Jamaican rum is legendary with a history that reaches into centuries past. That uniqueness was honored when CNN featured Jamaican rum in one of its travel segments. Master blenders have called the distinctive taste funky and it’s something that visitors come to the island in search of – an earthiness known to the residents as “hogo.”
The rum makers in Jamaica understand this and utilize fermentation and distillation techniques that concentrate the full and rich essence that the experts call a silent spirit. For many distilleries on the island, that means adhering to the old ways, using copper pots and wooden fermenters rather than the stainless steel that has become the industry standard in other locales.
Dunder, often considered the remnants of the distillation process, are also utilized due to its ability to grow the esters that make Jamaican rum so distinctive and a jealously guarded secret within the industry. Sugar is necessary for Jamaican rum and the cultivation of sugar cane is the longest established industry on the island.
It’s no surprise that Jamaican rum received the attention of CNN. Forbes magazine has named Jamaican rum to its list of the best eight rums to drink and it’s also been featured in Esquire magazine. Sugar cane and rum making have gone hand-in-hand since 1753 and it’s just one of the reasons that pirates sought out the island. It was valuable as a cash product and people in many other countries were happy to trade their fish, pork, lumber, and livestock for containers of the precious liquid.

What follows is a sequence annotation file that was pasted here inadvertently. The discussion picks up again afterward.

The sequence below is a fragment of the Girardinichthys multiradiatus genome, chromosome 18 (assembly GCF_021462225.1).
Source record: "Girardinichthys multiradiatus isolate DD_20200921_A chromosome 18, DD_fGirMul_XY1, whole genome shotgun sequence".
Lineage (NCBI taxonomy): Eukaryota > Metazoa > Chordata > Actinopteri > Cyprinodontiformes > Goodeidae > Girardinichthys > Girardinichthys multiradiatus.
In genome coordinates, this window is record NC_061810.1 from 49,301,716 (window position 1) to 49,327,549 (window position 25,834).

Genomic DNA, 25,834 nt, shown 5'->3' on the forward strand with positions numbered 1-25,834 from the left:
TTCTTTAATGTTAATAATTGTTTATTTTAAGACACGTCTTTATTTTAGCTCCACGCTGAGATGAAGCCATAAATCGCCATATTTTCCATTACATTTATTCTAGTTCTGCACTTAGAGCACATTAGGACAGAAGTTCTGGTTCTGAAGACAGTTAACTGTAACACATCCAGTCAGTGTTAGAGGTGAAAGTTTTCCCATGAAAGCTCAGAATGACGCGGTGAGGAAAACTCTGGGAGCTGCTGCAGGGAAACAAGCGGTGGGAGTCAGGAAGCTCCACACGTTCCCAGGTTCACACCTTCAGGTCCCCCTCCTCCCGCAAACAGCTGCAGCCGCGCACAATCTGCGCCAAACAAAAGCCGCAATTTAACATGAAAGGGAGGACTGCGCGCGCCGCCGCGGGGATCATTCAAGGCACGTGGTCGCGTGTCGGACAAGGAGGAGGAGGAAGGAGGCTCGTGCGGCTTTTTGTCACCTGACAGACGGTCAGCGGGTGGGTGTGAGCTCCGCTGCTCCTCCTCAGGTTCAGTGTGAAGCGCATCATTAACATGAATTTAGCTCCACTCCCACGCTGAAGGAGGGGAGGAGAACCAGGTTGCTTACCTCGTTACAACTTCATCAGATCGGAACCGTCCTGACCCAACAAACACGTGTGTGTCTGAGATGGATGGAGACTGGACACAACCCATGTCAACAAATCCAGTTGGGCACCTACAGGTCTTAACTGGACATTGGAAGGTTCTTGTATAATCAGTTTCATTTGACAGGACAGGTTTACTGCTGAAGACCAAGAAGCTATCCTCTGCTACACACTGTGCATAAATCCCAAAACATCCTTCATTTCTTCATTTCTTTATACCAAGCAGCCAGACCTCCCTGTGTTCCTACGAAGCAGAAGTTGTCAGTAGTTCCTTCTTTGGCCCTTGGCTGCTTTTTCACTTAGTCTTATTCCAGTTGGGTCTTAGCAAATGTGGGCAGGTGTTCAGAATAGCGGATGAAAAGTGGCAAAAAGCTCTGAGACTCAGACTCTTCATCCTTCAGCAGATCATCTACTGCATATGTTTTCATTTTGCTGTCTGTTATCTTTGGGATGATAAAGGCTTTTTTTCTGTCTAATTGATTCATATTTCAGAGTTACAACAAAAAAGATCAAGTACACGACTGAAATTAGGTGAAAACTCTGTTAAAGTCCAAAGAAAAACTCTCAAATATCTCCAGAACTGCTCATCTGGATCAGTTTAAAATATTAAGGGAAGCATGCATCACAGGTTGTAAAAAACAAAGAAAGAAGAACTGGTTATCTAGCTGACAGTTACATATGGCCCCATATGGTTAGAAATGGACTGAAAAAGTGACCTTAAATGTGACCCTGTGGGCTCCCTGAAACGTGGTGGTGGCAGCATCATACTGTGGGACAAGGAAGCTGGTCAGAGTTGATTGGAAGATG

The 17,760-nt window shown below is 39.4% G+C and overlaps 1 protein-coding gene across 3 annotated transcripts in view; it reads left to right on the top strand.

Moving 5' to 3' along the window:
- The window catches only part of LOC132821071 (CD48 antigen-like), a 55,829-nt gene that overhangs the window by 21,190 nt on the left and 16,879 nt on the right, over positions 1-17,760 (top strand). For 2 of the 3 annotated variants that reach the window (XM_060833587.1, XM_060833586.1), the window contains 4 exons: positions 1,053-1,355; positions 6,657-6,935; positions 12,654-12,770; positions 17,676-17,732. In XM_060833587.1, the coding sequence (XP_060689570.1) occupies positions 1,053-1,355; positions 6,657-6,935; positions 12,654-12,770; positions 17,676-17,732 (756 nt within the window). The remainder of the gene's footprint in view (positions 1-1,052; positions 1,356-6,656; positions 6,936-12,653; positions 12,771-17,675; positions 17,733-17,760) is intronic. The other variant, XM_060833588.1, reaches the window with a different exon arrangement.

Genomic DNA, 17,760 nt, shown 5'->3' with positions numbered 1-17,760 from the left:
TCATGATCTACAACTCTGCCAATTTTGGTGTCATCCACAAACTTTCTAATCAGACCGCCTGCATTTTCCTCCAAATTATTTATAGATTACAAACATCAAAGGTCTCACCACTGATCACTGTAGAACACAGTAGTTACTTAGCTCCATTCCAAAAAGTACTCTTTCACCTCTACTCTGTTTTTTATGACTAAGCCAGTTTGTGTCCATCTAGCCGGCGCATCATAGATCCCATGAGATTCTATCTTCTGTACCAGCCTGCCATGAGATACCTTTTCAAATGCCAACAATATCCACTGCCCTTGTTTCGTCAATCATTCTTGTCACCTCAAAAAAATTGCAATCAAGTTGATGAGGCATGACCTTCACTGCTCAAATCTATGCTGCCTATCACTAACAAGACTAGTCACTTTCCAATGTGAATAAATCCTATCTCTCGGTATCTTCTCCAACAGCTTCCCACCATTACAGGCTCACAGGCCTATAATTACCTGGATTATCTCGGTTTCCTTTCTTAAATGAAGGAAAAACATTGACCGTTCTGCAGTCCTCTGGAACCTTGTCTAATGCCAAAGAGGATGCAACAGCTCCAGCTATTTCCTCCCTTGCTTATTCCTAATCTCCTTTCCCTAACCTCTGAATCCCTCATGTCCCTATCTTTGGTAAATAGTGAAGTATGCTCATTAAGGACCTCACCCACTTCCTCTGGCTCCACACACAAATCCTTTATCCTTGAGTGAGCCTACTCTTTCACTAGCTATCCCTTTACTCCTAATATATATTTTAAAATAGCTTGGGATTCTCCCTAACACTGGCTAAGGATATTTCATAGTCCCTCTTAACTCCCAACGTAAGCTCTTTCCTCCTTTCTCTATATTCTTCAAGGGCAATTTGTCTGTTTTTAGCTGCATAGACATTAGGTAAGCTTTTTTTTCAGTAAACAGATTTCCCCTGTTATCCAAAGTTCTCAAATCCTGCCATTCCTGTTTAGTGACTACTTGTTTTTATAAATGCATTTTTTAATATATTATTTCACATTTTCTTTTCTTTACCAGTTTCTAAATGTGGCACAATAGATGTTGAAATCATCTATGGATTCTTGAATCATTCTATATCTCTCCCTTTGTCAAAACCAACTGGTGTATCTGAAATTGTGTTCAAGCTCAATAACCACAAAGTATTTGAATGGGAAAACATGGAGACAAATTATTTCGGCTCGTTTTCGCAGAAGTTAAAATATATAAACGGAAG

Rum is still big business for the nation and the refinery at Mount Gay Ltd. is thought to have been operating continuously since 1663. Appleton of Jamaica is considered the second oldest distillery, dating back to 1749. St. James rum can be traced back to 1765. J. Wray and Nephew Co. Ltd. launched production in 1825 and it’s the largest producer and bottler of the spirits.